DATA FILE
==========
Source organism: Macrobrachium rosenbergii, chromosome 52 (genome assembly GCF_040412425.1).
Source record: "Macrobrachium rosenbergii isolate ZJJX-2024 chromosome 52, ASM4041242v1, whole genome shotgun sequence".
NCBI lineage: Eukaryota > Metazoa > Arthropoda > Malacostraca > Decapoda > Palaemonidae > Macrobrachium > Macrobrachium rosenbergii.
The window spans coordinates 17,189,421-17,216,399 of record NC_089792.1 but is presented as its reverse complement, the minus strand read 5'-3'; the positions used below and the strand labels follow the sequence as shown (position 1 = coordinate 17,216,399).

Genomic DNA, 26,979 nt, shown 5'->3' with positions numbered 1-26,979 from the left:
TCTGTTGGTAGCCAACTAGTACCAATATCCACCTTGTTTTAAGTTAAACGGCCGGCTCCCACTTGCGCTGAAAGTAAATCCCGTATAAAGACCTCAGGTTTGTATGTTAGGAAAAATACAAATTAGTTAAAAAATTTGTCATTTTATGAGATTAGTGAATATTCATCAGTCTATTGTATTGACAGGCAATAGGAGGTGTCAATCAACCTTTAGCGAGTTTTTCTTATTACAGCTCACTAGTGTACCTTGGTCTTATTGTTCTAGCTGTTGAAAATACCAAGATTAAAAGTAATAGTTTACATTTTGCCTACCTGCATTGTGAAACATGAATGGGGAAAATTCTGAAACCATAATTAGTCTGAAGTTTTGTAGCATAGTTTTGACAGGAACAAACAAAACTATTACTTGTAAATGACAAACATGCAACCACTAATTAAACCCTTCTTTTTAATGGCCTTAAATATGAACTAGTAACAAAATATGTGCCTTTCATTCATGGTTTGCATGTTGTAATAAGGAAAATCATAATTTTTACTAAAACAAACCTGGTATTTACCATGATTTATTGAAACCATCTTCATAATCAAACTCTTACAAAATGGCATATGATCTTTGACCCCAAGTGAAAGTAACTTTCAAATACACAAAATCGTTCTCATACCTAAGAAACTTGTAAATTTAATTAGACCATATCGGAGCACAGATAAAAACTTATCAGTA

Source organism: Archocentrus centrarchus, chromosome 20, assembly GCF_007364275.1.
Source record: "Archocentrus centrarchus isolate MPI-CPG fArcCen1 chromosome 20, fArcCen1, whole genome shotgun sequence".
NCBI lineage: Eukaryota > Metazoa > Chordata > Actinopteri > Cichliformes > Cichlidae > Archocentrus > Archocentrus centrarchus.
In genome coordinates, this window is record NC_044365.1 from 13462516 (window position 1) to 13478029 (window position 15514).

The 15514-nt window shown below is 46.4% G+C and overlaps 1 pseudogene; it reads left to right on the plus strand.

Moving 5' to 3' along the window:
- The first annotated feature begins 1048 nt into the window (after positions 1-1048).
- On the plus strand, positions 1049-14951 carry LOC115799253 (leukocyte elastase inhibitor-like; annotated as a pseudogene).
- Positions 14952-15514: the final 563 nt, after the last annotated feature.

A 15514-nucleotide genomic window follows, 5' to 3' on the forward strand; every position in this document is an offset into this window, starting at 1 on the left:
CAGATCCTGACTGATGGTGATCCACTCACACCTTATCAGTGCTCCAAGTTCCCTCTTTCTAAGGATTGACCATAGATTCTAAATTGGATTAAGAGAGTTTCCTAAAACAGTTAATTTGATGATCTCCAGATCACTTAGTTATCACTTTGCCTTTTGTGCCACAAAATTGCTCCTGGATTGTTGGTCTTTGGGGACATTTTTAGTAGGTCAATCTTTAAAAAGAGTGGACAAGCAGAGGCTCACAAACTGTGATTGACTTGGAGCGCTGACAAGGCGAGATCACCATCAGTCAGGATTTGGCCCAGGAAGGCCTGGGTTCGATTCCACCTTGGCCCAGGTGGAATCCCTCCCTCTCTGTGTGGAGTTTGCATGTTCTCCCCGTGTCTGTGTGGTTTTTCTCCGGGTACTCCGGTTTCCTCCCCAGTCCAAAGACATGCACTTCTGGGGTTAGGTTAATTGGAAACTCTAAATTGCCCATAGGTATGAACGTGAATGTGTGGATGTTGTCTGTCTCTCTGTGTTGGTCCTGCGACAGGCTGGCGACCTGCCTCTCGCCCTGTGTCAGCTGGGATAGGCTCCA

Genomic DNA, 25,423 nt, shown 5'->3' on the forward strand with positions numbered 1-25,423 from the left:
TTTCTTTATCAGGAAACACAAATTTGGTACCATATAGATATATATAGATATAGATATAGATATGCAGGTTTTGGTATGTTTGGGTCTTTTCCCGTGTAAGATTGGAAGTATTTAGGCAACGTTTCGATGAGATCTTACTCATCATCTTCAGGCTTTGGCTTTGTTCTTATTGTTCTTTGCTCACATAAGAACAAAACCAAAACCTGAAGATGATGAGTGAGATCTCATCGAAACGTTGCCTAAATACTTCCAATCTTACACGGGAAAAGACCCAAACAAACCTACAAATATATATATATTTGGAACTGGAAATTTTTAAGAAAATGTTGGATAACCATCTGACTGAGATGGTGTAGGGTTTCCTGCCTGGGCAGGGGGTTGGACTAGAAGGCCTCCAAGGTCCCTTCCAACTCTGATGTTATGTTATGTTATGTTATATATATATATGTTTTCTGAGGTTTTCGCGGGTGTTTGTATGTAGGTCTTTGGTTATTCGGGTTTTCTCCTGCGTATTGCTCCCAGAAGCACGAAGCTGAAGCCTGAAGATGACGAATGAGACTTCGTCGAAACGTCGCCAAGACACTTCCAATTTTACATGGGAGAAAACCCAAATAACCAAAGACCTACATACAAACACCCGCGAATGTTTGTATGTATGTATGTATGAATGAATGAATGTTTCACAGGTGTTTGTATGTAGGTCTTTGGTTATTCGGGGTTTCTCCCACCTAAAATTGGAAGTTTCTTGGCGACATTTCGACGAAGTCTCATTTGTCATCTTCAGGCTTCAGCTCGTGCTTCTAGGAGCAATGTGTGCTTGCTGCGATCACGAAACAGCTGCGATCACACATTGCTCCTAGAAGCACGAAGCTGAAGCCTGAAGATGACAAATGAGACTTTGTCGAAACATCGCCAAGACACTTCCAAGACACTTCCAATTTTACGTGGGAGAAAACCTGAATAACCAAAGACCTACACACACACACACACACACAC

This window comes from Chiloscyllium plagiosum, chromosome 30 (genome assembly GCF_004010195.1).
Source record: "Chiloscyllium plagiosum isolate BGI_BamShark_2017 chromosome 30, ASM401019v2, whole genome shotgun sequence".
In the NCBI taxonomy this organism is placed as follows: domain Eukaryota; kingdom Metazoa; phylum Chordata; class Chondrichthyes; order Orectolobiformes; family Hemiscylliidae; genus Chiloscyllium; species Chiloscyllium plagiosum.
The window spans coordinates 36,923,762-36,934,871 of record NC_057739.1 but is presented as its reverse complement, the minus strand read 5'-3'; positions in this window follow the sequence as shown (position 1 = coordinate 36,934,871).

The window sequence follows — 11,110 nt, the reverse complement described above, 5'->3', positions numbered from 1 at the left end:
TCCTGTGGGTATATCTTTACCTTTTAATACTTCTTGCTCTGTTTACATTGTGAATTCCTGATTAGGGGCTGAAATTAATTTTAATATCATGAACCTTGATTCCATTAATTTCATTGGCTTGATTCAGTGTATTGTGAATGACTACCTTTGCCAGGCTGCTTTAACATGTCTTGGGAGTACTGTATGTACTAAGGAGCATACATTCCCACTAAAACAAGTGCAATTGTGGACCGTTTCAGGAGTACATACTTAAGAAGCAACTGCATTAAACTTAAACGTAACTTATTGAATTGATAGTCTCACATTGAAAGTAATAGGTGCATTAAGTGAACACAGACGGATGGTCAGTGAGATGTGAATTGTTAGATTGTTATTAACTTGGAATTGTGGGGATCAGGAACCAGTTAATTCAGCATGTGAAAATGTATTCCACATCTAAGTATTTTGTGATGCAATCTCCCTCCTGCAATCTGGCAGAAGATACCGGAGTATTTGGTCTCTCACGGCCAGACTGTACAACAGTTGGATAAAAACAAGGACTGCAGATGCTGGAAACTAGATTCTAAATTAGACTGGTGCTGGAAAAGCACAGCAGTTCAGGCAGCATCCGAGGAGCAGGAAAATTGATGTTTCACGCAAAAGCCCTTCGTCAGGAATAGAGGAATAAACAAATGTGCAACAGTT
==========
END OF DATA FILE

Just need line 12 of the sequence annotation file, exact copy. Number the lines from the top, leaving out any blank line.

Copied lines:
Moving 5' to 3' along the window: